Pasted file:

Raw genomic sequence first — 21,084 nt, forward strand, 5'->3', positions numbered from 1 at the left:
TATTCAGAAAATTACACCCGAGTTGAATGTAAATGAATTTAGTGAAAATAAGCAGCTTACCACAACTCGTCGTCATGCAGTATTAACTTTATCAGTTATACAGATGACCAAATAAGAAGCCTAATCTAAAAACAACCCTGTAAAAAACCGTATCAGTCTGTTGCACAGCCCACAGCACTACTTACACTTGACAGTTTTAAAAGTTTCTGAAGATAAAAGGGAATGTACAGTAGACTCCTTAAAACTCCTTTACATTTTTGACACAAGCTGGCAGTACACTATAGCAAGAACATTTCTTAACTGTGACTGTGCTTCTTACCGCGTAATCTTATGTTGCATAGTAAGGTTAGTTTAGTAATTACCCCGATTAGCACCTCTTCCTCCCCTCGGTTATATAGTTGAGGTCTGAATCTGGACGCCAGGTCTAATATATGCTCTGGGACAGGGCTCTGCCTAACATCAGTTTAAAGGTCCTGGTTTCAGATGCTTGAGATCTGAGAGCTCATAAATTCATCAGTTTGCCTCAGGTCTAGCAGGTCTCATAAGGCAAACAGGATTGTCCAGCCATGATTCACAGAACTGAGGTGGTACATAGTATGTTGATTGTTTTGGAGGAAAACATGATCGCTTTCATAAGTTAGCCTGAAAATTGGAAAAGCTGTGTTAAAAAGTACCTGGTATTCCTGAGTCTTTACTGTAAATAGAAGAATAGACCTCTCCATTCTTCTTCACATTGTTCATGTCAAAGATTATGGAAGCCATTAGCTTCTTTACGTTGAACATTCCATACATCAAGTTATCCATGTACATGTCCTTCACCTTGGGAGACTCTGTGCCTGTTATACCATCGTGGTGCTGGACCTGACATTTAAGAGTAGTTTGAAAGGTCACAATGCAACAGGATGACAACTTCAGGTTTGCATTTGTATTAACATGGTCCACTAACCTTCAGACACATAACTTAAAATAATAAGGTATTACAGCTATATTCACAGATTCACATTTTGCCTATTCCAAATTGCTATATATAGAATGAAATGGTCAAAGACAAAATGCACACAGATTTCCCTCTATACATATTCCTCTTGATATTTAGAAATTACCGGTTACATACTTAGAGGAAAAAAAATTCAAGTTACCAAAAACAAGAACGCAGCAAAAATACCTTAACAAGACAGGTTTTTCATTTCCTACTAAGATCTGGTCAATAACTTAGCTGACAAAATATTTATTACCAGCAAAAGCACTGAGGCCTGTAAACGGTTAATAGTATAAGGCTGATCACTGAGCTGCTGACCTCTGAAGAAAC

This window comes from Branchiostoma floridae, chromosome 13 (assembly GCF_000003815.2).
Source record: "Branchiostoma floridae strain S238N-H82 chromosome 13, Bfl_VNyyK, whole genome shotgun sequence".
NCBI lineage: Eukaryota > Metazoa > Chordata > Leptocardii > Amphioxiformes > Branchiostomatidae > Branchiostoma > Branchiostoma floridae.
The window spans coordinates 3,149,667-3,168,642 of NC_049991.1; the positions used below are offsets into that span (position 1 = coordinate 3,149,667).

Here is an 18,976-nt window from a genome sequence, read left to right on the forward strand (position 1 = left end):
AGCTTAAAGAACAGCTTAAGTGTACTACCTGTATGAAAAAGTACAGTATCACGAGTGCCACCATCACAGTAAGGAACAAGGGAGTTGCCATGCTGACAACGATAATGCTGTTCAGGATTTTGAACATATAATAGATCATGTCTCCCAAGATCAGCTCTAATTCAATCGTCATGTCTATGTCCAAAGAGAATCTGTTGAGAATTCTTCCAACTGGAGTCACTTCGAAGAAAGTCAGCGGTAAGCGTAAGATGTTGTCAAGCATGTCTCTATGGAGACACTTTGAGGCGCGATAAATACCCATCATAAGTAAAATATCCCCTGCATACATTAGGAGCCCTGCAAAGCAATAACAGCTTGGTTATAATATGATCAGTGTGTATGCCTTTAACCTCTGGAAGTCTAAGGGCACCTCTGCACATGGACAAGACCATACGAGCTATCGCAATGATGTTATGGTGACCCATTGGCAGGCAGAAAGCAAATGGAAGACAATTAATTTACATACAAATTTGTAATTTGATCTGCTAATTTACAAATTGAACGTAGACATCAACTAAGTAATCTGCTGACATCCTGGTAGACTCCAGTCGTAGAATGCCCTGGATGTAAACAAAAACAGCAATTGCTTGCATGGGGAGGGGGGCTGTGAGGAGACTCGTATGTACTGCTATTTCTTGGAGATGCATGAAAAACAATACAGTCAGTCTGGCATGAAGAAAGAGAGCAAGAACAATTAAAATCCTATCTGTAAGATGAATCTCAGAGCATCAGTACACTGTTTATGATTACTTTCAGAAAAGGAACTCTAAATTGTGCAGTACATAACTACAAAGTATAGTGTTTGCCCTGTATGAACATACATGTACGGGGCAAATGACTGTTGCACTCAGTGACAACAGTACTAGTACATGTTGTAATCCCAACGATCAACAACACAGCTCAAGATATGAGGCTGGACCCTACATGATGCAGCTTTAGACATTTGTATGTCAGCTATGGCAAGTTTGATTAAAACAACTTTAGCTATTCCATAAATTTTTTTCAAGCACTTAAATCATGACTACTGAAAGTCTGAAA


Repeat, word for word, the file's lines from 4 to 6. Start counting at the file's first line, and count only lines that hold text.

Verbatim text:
Source record: "Branchiostoma floridae strain S238N-H82 chromosome 13, Bfl_VNyyK, whole genome shotgun sequence".
NCBI lineage: Eukaryota > Metazoa > Chordata > Leptocardii > Amphioxiformes > Branchiostomatidae > Branchiostoma > Branchiostoma floridae.
The window spans coordinates 3,149,667-3,168,642 of NC_049991.1; the positions used below are offsets into that span (position 1 = coordinate 3,149,667).